Rita Mae Brown created a fictional character to teach diversity, and she made the story entertaining and compelling with the use of youthful slang and Molly’s bravado wit. Rubyfruit Jungle was first published in 1973 by a small feminist publishing house, Daughters, Inc., and the book went through seven printings before 1977. When Bantam Books bought the rights and published the novel in 1977 (with repeated subsequent printings), it became a mainstream best seller.
Rubyfruit Jungle was the first lesbian novel published with a positive view of lesbian sexuality by a major press. The novel became a classic in contemporary lesbian literature and brought Brown national recognition. As a bildungsroman, Rubyfruit Jungle is often compared to Mark Twain’s Adventures of Huckleberry Finn (1884) and the picaresque tradition of a character on a journey of self-discovery. In this coming-of-age novel, Brown emphasizes the individual spirit; she also shows how society shapes the self and challenges personal freedom. In many ways, Molly is an outsider who moves from innocence to experience as she learns to exist in a hostile world. The novel also is considered both a contribution to and a product of the women’s movement. Molly’s odyssey shows the need for mutual respect among all classes, races, and genders. Her story is lesbian, but her determination applies to many other struggles.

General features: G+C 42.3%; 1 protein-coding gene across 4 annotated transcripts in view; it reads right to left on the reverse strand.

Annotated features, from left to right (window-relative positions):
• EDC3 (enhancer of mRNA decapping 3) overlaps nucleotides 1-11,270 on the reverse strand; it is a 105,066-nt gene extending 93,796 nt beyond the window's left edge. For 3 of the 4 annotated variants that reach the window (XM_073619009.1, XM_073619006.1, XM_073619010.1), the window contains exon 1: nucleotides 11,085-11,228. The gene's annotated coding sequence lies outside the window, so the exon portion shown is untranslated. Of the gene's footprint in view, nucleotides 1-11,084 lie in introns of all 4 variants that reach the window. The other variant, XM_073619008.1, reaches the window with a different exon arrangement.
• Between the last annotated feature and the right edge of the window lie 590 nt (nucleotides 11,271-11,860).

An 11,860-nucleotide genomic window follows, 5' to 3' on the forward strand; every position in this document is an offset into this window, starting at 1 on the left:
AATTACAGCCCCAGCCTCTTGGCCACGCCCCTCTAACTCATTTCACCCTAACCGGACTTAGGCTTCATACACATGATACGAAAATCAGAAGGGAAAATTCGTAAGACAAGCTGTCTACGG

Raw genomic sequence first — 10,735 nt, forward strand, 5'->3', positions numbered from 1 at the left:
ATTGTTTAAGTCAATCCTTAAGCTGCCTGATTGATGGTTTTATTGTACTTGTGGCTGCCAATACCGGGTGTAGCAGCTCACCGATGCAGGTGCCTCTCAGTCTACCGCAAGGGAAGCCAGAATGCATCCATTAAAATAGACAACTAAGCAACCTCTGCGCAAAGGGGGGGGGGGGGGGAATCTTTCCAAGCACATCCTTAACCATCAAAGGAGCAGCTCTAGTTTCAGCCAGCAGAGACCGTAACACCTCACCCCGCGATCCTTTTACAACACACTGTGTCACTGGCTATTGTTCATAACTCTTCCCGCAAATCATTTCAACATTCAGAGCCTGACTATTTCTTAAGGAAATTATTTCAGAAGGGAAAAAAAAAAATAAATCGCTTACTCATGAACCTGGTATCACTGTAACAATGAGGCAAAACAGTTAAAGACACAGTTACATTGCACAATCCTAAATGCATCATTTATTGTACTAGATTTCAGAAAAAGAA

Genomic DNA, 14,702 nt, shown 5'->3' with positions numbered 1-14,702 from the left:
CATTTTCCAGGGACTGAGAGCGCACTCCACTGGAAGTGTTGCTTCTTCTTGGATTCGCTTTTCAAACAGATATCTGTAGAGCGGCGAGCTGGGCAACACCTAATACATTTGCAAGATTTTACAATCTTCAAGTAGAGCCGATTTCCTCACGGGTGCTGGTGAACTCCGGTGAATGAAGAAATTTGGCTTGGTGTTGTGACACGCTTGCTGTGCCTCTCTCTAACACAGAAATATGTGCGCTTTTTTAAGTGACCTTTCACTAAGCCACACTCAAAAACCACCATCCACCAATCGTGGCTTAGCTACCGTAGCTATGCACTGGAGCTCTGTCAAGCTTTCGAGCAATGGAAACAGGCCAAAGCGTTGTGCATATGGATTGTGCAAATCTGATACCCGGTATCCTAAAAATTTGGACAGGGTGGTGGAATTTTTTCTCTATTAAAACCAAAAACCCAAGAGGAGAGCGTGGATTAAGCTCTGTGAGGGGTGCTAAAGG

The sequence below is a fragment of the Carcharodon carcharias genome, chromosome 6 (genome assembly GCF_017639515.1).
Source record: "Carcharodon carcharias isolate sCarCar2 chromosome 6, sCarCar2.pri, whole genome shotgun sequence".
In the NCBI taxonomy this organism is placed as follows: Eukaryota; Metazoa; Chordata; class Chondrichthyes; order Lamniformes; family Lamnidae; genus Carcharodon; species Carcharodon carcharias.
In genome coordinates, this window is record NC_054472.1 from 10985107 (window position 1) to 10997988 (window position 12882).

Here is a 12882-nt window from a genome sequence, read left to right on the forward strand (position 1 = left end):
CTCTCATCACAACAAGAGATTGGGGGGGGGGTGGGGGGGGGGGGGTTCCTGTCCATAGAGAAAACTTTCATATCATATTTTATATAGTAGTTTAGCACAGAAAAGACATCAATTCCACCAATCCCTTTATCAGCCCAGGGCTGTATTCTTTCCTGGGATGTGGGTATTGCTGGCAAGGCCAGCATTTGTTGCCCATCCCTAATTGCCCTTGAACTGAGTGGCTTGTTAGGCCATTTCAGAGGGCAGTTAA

Critics have often noted that...
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